Protestors Rally to Save our State Parks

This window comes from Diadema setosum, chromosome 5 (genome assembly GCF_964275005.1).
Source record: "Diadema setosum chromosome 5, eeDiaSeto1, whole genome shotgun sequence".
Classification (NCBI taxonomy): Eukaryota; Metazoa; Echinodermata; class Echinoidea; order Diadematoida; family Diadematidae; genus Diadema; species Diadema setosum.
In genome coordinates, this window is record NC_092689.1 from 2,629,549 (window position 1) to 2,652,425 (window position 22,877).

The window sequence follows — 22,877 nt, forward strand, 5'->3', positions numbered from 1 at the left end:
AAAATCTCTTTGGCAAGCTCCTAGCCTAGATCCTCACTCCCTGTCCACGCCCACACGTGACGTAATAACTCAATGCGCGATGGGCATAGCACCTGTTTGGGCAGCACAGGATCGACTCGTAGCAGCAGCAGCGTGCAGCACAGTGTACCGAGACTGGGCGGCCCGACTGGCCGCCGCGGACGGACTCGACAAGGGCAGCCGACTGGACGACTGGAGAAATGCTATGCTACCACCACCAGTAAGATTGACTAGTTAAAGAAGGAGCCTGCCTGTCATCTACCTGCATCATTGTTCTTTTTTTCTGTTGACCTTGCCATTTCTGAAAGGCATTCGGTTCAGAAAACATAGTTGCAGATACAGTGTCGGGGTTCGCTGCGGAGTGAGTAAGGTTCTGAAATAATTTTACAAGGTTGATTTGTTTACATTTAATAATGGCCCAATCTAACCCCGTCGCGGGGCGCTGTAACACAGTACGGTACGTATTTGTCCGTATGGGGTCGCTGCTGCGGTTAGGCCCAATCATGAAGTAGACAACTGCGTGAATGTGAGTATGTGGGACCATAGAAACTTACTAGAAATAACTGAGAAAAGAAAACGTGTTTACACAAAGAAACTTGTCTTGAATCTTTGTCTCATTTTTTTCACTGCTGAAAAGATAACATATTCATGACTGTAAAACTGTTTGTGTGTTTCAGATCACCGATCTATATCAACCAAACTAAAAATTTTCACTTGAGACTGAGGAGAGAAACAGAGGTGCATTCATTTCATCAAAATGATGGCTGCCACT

New Yorkers call on state leaders to restore $11 million to the state budget to keep parks openALBANY, N.Y. – Only a few days after the Paterson administration released its list of potential park closings, New Yorkers are up in arms. Hundreds of park supporters rallied at the State Capitol in Albany yesterday to protest the plan to close up to 90 state parks and historic sites. More than 100,000 park supporters have already formed or joined Facebook groups that are mobilizing opposition to the closings. And thousands more have signed petitions, called and emailed their legislators, and organized local rallies to support keeping parks open. “News of the closings will devastate many communities as their citizens rely on parks for affordable, close-to-home recreation and their businesses rely on parks to bring in revenue,” said Robin Dropkin, Executive Director of Parks & Trails New York, the statewide advocacy group organizing the event. “The savings are miniscule compared to the hardship park closings will cause New Yorkers, and especially compared to the tax revenue generated by the visitors’ spending that will no longer be there when the parks are gone.”According to Dropkin, closing parks would be an unprecedented step in the state’s history and it would actually lose money for the state. A 2009 study by the University of Massachusetts, The New York State Park System: An Economic Asset to the Empire State, found that the state park system generates nearly $1.9 billion every year in benefits for local and state economics and supports 20,000 jobs (not including state park employees). “We call on state leaders to restore at least $11 million to the proposed state budget so that all state parks can remain open this year,” Dropkin said. “Two million more people visited New York’s state parks last year than the year, for a record total of 56 million. Closings mean no hiking, no picnics, no swimming, no fishing this year and for years to come. New Yorkers need their parks now—more than ever. Closing parks is a very, very bad idea.”Proposed cuts of $29 million to the operating budget of the Office of Parks, Recreation and Historic Preservation (OPRHP) will mean park closings in every region of the state, as well as service cutbacks in other parks during the peak summer season. OPRHP has stated that a restoration of $11 million of that $29 million in cuts will enable the agency to keep parks open.According to Shawn McConnell, Parks & Trails New York Campaign for Parks Director, “The Parks Agency’s operating budget has been cut 40% in the last 2 ½ years – much more than other agencies – inflicting deep wounds on our parks and on local and state economies. Andy Bicking, Director of Public Policy for Scenic Hudson said. “What we give to parks and land is returned in abundance – our investments support recreational opportunities and promote healthy lifestyles, conserve critical wildlife habitat, help protect clean drinking water and support the economic stability in the Hudson Valley, which is home to a $4.7 million tourism economy,” Tania Werbizky, Preservation League of New York State’s western regional Director for technical and grant programs, said “The State Park system includes the oldest park in the nation–Niagara Falls–and the first property acquired with public funds for historic preservation and patriotic visitation–Washington’s Headquarters. We can’t just lock the door on New York’s historic sites without putting priceless collections of artifacts at risk, and possibly losing forever the authentic places and things that give voice to our state and national history.”Albert E. Caccese, Executive Director of Audubon New York, and 28 year veteran of the Office of Parks, Recreation and Historic Preservation Executive Staff said, “Our State Parks are critically important economic engines that support local economies and an ever growing ecotourism industry, providing billions in revenue to the state each year. Closing Parks is the wrong choice and will only further compound and prolong the economic woes facing the state. We applaud Assemblyman Englebright and Senator Serrano for leading the charge to keep our Parks open, and urge the entire legislature to join with them in supporting a restoration of Parks and environmental funding in this year’s budget.” William Ulfelder, New York State Director of The Nature Conservancy, said “The Governor’s proposal to disproportionately cut environmental funding, including the budget for State Parks, will have lasting, negative impacts on our communities. Environmental programs, including our state parks, not only protect our natural resources and public health, they also play an important role in New York’s economic recovery by boosting tourism and creating jobs. We look forward to working with our legislators to ensure that funding for important environmental programs including our state parks is restored so our communities can continue to experience the economic, public health and quality of life benefits these programs provide.” Speakers at the rally included: Assemblyman Steve Englebright, Assemblyman John McEneny, Assemblyman Timothy Gordon, PTNY Executive Director Robin Dropkin, PTNY Campaign for Parks Director Shawn McConnell, John Kilroy of Friends of Thacher and Thompson’s Lake State Parks, Anni Murray of Save John Boyd Thacher State Park Facebook Group, and Patricia Riddell Kent, whose family donated Robert V. Riddell State Park near Oneonta.Parks & Trails New York, a nonprofit organization based in Albany, is the leading statewide advocate for New York’s state parks. For more information about the Campaign for Parks or about Parks & Trails New York, visit www.ptny.org. The study, The New York State Park System: An Economic Asset to the Empire State, is available at the PTNY website: www.ptny.org/publications. Photos will be available.

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